Camp Victory Sheriff Wears Plenty of Hats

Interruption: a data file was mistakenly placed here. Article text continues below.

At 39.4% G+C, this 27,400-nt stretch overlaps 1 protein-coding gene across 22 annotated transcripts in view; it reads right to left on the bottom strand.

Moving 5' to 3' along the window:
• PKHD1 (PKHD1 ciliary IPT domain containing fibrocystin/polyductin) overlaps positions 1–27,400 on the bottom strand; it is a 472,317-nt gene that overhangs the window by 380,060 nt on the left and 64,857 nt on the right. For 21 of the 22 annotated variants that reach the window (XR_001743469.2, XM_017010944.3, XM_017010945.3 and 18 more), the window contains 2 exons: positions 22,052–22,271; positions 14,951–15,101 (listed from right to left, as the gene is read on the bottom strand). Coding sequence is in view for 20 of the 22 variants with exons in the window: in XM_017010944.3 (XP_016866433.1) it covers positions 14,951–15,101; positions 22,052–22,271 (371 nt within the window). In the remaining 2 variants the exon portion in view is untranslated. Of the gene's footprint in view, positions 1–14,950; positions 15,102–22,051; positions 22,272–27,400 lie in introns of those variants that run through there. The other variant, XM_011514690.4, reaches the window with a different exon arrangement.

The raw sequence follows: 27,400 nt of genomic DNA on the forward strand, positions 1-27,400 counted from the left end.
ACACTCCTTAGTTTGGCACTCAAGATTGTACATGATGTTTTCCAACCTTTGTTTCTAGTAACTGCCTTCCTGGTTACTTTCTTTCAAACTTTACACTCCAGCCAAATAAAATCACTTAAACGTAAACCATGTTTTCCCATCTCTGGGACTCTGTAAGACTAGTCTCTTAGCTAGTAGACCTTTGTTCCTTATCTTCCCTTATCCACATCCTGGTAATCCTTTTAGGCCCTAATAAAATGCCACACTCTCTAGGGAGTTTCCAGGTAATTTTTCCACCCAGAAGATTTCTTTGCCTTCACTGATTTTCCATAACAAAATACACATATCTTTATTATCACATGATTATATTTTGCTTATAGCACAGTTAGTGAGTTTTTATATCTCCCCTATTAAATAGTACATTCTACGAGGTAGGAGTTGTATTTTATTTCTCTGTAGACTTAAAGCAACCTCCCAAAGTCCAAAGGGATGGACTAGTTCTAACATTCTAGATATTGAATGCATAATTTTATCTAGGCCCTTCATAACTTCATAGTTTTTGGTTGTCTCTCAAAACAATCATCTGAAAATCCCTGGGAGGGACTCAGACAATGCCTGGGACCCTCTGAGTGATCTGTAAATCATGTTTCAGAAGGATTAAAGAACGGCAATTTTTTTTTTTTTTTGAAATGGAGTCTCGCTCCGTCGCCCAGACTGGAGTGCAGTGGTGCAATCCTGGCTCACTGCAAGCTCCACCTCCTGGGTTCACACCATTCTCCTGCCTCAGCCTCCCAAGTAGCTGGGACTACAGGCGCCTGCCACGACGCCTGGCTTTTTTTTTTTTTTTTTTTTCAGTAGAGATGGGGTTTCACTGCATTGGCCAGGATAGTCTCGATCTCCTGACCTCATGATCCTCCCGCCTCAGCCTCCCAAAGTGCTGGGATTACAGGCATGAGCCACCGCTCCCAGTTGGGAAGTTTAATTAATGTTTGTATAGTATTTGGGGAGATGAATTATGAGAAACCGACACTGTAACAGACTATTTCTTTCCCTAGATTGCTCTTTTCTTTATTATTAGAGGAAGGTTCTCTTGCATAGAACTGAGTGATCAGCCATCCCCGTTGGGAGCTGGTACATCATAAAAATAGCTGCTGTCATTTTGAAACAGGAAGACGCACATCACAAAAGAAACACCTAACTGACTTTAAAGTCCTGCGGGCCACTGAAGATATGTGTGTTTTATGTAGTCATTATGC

By Army Staff Sgt. Michel Sauret Special to American Forces Press Service CAMP VICTORY, Iraq, Nov. 5, 2008 One would think that with all the hats a camp sheriff has to wear, at least one of them would be a cowboy hat. But the only headgear Army 1st Sgt. Willoughby Mercer wears around here is a patrol cap; all his other hats are tipped to the servicemembers living on Camp Victory. [caption id="attachment_3112" align="alignleft" width="167"]fod_sherriff_plenty_ofhats_01_22_09 Army 1st Sgt. Willoughby Mercer of Aberdeen, Md., is the Camp Victory sheriff and noncommissioned officer in charge of the mayor cell on Camp Victory, Iraq. U.S. Army photo by Staff Sgt. Michel Sauret[/caption] "Everybody wants you when you're the man out there that can get things done," said Mercer, a native of Philadelphia. "My position facilitates a lot of the open doors for things to happen, to where €¦ [the mayor cell can] run just like a city hall. In our cell, we have every branch that deals with just about everything in this area." The mayor cell oversees public works, maintenance, security and more. It operates around the clock, and it enables the camp to do the same."Everybody wants you when you're the man out there that can get things done," said Mercer, a native of Philadelphia. "My position facilitates a lot of the open doors for things to happen, to where €¦ [the mayor cell can] run just like a city hall. In our cell, we have every branch that deals with just about everything in this area." "We are the central nervous system to what's going on on a daily basis, and to me what's so gratifying is €¦ when I'm able to resolve an issue €¦ to where there's a level of satisfaction," Mercer said. As the camp sheriff, Mercer taps into all kinds of issues to maintain good life on the base: from parking matters and living conditions to traffic violations and force protection. He also enforces safety regulations, camp policies and spreading of information. He also helps with Morale, Welfare and Recreation programs and activities. In fact, as a black belt in Tae Kwon Do, Mercer teaches classes to soldiers interested in learning the martial art. His job in Iraq keeps him busy, but it isn't a position he finds overwhelming, Mercer said. "Serving in this capacity is not anything new to me," he said. "Being [a military policeman] for 26 years, I've dealt with clientele from all ranks, all branches [and] different organizations," said Mercer, who now lives in Aberdeen, Md. For the past 10 years, Mercer has served as a first sergeant in the Army Reserve. Ever since joining the Reserve, Mercer also has worked as a police officer in the civilian world. Just before deploying, he worked as a detective in Baltimore for the Maryland state attorney's office. "Taking those attributes from that job and applying them over here after the years of service I've been an MP, it has helped tremendously," he said, "because I have more of an open demeanor in dealing with people. Some people don't, and they get €˜short' real quick. €¦ I see myself being able to talk to anyone and anybody about anything." Luckily, Mercer said, his position as sheriff has been more like that of a firefighter than that of a law enforcer. "You do put out those little fires before they become big fires, or you help facilitate them staying little," he said. Such fires are not the ones that can occur in soldiers' housing units €“ those he intends on preventing altogether, he said €“ but rather, he tries to put out complaints by soldiers so they don't become bigger issues: neighbors being too loud, soldiers taking long showers that cause the hot water to run out, people parking in spots that block traffic. The list can go on and on, he said. But although the chore of quelling problems can be tedious, Mercer said, he finds satisfaction in the work. "I take it to heart," he said. "I understand the responsibility behind it." He also understands he cannot do it all on his own. "I don't do it myself. I'm only as good as the people that are here, and because they put forth the extra effort and I support them in everything they do here," he said of a group he barely knew before his deployment. Mercer originally was supposed to deploy with another MP company, he explained, but since the unit they were filling already had a first sergeant and commander, he didn't go. Instead, he was told he had been selected for a sergeant major position to deploy with the 2145th Garrison Support Unit out of Nashville, Tenn. Roughly 80 percent of the unit's members had been cross-leveled to fill specific positions, he said, but he added he immediately felt comfortable with them. "What was so surprising about that -- after talking and congregating and getting to know one another and talk about your history and background -- I realized that there [were] no egos. People didn't jump out and say, €˜Oh, I'm all this, all that.' We just started to jell together as the group." Now this very group handles the issues of everyday life of a camp with the population of a small town. And it's doing it well, Mercer said, adding that his crew could walk into any city and get the job done there. "I think we've done a hell of a job," he said. "We're going to continue doing it until the day we leave out of here. Hopefully, we leave a good footprint for our successors, to say, €˜We started the ball rolling. It's your turn.'" (Army Staff Sgt. Michel Sauret serves in the Multinational Division Center Public Affairs Office.) Article Redistributed by Support Our Troops Distributed by www.SupportOurTroops.org